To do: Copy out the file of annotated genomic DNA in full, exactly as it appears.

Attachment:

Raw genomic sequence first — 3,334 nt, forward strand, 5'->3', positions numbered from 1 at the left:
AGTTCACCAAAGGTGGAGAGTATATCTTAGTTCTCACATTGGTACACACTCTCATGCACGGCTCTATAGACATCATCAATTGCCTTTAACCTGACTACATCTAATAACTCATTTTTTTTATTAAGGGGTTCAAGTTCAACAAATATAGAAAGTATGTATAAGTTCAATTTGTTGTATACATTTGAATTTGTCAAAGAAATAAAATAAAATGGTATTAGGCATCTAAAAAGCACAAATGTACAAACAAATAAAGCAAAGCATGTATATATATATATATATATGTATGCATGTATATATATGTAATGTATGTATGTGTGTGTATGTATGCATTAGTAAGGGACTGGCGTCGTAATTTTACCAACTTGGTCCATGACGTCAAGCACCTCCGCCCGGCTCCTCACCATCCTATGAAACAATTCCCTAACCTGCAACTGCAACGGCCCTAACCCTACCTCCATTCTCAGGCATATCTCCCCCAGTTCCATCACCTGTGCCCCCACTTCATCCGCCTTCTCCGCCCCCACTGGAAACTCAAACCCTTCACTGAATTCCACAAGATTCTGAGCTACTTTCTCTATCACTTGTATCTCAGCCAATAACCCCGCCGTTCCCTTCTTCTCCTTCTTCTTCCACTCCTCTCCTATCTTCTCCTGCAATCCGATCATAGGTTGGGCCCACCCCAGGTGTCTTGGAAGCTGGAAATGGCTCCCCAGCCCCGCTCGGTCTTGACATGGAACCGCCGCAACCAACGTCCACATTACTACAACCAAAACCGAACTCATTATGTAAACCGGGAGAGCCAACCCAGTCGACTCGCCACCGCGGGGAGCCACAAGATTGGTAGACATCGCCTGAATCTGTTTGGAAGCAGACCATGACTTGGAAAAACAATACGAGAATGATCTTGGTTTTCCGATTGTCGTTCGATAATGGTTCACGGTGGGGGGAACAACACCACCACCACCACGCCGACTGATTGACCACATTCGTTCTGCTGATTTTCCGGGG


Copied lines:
Raw genomic sequence first — 3,334 nt, forward strand, 5'->3', positions numbered from 1 at the left:
AGTTCACCAAAGGTGGAGAGTATATCTTAGTTCTCACATTGGTACACACTCTCATGCACGGCTCTATAGACATCATCAATTGCCTTTAACCTGACTACATCTAATAACTCATTTTTTTTATTAAGGGGTTCAAGTTCAACAAATATAGAAAGTATGTATAAGTTCAATTTGTTGTATACATTTGAATTTGTCAAAGAAATAAAATAAAATGGTATTAGGCATCTAAAAAGCACAAATGTACAAACAAATAAAGCAAAGCATGTATATATATATATATATATGTATGCATGTATATATATGTAATGTATGTATGTGTGTGTATGTATGCATTAGTAAGGGACTGGCGTCGTAATTTTACCAACTTGGTCCATGACGTCAAGCACCTCCGCCCGGCTCCTCACCATCCTATGAAACAATTCCCTAACCTGCAACTGCAACGGCCCTAACCCTACCTCCATTCTCAGGCATATCTCCCCCAGTTCCATCACCTGTGCCCCCACTTCATCCGCCTTCTCCGCCCCCACTGGAAACTCAAACCCTTCACTGAATTCCACAAGATTCTGAGCTACTTTCTCTATCACTTGTATCTCAGCCAATAACCCCGCCGTTCCCTTCTTCTCCTTCTTCTTCCACTCCTCTCCTATCTTCTCCTGCAATCCGATCATAGGTTGGGCCCACCCCAGGTGTCTTGGAAGCTGGAAATGGCTCCCCAGCCCCGCTCGGTCTTGACATGGAACCGCCGCAACCAACGTCCACATTACTACAACCAAAACCGAACTCATTATGTAAACCGGGAGAGCCAACCCAGTCGACTCGCCACCGCGGGGAGCCACAAGATTGGTAGACATCGCCTGAATCTGTTTGGAAGCAGACCATGACTTGGAAAAACAATACGAGAATGATCTTGGTTTTCCGATTGTCGTTCGATAATGGTTCACGGTGGGGGGAACAACACCACCACCACCACGCCGACTGATTGACCACATTCGTTCTGCTGATTTTCCGGGG